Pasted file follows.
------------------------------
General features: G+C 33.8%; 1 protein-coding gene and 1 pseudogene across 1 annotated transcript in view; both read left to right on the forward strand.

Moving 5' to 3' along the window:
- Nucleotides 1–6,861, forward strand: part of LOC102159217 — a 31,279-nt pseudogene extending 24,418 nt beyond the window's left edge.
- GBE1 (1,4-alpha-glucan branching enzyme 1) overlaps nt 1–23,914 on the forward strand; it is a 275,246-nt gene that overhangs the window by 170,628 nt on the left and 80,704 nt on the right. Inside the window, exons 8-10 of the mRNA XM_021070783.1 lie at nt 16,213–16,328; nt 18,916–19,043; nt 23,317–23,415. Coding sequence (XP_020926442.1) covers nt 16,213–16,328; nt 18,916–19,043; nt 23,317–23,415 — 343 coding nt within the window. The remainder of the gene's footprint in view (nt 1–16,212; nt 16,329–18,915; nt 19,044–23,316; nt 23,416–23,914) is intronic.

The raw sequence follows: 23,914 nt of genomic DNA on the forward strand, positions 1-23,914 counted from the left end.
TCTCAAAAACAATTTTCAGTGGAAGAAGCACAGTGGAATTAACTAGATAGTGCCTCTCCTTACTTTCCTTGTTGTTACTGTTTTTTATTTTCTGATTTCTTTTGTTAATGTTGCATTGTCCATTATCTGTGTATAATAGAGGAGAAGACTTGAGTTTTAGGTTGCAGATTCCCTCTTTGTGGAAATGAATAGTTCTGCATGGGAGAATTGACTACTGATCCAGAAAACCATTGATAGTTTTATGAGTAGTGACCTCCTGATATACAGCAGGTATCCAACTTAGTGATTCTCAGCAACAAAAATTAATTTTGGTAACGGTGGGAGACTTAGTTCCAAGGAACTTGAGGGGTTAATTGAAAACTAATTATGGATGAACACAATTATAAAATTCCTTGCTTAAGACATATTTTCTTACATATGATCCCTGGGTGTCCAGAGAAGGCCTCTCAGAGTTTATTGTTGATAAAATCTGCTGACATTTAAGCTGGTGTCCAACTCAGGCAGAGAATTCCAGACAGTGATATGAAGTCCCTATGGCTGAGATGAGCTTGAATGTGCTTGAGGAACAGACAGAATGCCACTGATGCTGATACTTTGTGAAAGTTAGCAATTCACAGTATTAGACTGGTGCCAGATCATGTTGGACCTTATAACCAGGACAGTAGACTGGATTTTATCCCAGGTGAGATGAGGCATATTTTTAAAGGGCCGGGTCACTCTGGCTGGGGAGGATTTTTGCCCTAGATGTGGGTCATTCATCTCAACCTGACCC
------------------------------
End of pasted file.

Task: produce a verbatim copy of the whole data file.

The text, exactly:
General features: G+C 33.8%; 1 protein-coding gene and 1 pseudogene across 1 annotated transcript in view; both read left to right on the forward strand.

Moving 5' to 3' along the window:
- Nucleotides 1–6,861, forward strand: part of LOC102159217 — a 31,279-nt pseudogene extending 24,418 nt beyond the window's left edge.
- GBE1 (1,4-alpha-glucan branching enzyme 1) overlaps nt 1–23,914 on the forward strand; it is a 275,246-nt gene that overhangs the window by 170,628 nt on the left and 80,704 nt on the right. Inside the window, exons 8-10 of the mRNA XM_021070783.1 lie at nt 16,213–16,328; nt 18,916–19,043; nt 23,317–23,415. Coding sequence (XP_020926442.1) covers nt 16,213–16,328; nt 18,916–19,043; nt 23,317–23,415 — 343 coding nt within the window. The remainder of the gene's footprint in view (nt 1–16,212; nt 16,329–18,915; nt 19,044–23,316; nt 23,416–23,914) is intronic.

The raw sequence follows: 23,914 nt of genomic DNA on the forward strand, positions 1-23,914 counted from the left end.
TCTCAAAAACAATTTTCAGTGGAAGAAGCACAGTGGAATTAACTAGATAGTGCCTCTCCTTACTTTCCTTGTTGTTACTGTTTTTTATTTTCTGATTTCTTTTGTTAATGTTGCATTGTCCATTATCTGTGTATAATAGAGGAGAAGACTTGAGTTTTAGGTTGCAGATTCCCTCTTTGTGGAAATGAATAGTTCTGCATGGGAGAATTGACTACTGATCCAGAAAACCATTGATAGTTTTATGAGTAGTGACCTCCTGATATACAGCAGGTATCCAACTTAGTGATTCTCAGCAACAAAAATTAATTTTGGTAACGGTGGGAGACTTAGTTCCAAGGAACTTGAGGGGTTAATTGAAAACTAATTATGGATGAACACAATTATAAAATTCCTTGCTTAAGACATATTTTCTTACATATGATCCCTGGGTGTCCAGAGAAGGCCTCTCAGAGTTTATTGTTGATAAAATCTGCTGACATTTAAGCTGGTGTCCAACTCAGGCAGAGAATTCCAGACAGTGATATGAAGTCCCTATGGCTGAGATGAGCTTGAATGTGCTTGAGGAACAGACAGAATGCCACTGATGCTGATACTTTGTGAAAGTTAGCAATTCACAGTATTAGACTGGTGCCAGATCATGTTGGACCTTATAACCAGGACAGTAGACTGGATTTTATCCCAGGTGAGATGAGGCATATTTTTAAAGGGCCGGGTCACTCTGGCTGGGGAGGATTTTTGCCCTAGATGTGGGTCATTCATCTCAACCTGACCC